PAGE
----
Analyzing Complex Experiments
In this chapter, you learn how to analyze a variety of different types of experimental data, including changes measured in percentages, measurements drawn from more than two populations, categorical data presented in the form of contingency tables, samples with unequal variances, and multiple endpoints.
In the previous chapter, we learned how we could eliminate one component of variation by using each subject as its own control. But what if we are measuring weight gain or weight loss where the changes, typically, are best expressed as percentages rather than absolute values? A 250-pounder might shed 20 lb without anyone noticing; not so with an anorexic 105-pounder.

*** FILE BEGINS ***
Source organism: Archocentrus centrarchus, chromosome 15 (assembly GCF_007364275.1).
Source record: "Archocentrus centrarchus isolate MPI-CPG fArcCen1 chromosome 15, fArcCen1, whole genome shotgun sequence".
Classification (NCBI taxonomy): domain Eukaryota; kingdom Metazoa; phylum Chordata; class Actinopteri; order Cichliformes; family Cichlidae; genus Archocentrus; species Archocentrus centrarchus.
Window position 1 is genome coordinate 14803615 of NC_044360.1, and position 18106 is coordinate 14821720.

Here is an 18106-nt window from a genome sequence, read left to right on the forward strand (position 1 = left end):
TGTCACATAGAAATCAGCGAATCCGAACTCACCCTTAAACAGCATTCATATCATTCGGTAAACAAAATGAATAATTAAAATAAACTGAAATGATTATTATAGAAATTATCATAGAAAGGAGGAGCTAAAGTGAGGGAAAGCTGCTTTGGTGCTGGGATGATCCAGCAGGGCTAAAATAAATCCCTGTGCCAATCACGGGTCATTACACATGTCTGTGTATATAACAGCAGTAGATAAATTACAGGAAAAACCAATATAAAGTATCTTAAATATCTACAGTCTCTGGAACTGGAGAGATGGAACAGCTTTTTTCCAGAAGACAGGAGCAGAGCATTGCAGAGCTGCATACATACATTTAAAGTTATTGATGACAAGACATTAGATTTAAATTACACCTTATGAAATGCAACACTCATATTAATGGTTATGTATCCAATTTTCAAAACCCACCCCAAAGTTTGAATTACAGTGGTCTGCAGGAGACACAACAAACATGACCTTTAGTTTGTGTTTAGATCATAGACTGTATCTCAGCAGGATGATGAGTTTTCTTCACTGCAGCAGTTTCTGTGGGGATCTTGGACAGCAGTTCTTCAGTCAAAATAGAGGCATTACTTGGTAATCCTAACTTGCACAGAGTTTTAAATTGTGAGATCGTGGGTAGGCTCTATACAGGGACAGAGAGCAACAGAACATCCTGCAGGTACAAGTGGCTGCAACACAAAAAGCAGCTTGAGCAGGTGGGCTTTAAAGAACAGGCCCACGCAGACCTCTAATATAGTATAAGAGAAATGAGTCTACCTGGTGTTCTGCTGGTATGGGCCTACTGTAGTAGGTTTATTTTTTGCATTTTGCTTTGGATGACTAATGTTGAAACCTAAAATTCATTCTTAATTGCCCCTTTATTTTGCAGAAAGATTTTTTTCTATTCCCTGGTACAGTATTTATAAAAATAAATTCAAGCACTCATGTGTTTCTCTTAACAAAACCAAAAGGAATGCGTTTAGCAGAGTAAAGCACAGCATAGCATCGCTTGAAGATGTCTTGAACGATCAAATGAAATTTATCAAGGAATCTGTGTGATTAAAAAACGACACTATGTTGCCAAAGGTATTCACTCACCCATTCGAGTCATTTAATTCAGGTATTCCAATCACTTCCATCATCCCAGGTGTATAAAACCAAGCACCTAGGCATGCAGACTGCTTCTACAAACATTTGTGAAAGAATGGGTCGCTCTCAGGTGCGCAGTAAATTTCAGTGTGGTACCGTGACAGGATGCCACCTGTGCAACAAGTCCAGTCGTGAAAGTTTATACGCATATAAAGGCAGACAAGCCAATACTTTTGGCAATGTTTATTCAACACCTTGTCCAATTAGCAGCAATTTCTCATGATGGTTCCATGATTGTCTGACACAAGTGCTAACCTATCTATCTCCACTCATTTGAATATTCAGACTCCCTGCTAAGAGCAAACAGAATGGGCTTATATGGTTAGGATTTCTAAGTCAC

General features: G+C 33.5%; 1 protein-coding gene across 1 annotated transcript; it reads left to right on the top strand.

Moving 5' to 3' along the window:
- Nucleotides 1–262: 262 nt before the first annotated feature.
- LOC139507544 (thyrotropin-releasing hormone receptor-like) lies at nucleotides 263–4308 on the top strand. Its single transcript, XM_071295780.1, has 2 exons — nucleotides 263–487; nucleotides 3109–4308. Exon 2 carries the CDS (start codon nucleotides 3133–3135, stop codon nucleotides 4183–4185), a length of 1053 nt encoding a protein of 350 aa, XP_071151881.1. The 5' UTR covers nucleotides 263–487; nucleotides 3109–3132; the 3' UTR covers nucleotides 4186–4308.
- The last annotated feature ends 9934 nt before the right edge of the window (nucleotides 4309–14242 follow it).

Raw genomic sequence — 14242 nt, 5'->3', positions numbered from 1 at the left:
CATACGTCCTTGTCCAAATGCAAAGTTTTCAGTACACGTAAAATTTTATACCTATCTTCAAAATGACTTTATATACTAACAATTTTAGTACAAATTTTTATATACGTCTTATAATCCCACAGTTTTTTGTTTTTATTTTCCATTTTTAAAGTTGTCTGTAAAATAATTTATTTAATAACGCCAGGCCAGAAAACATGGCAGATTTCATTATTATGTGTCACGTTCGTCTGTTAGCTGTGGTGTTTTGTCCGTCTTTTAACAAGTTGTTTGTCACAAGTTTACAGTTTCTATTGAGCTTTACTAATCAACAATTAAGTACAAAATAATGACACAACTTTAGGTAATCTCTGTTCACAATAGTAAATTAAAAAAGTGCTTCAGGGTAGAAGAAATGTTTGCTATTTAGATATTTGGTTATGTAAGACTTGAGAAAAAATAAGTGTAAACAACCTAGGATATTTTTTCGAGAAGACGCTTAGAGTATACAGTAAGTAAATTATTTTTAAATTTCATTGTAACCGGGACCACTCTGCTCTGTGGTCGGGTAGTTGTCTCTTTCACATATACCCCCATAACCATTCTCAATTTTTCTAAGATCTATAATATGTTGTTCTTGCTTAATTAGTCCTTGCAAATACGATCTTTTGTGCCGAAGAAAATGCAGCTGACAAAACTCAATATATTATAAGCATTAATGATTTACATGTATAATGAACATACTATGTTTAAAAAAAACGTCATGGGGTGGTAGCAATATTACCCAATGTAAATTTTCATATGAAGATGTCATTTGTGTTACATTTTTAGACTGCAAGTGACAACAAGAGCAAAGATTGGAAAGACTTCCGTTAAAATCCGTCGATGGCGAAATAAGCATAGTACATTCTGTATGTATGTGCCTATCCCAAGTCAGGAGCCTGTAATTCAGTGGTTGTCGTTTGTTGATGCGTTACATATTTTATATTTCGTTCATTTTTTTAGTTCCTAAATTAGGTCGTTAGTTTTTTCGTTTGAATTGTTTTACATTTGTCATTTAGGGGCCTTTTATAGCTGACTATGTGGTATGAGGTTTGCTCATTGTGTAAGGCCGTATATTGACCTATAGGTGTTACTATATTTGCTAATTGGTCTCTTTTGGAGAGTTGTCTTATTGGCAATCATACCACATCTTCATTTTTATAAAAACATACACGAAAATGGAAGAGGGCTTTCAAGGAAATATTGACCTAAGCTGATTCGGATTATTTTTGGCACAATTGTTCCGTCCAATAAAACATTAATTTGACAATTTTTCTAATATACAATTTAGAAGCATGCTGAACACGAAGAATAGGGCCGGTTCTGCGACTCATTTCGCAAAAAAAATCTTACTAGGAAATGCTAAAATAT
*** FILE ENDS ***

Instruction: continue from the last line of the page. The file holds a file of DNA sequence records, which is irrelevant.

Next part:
The obvious solution is to work not with before–after differences but with before/after ratios.
But what if the original observations are on growth processes—the size of a tumor or the size of a bacterial colony—and vary by several orders of magnitude? H.E. Renis of the Upjohn Company observed the following vaginal virus titres in mice 144 hours after inoculation with Herpes virus type II:
Saline controls 10,000, 3000, 2600, 2400, 1500. Treated with antibiotic 9000, 1700, 1100, 360, 1.
In this experiment, the observed values vary from 1, which may be written as 100, to 10,000, which may be written as 104 or 10 times itself 4 times. With such wide variation, how can we possibly detect a treatment effect?
The trick employed by ...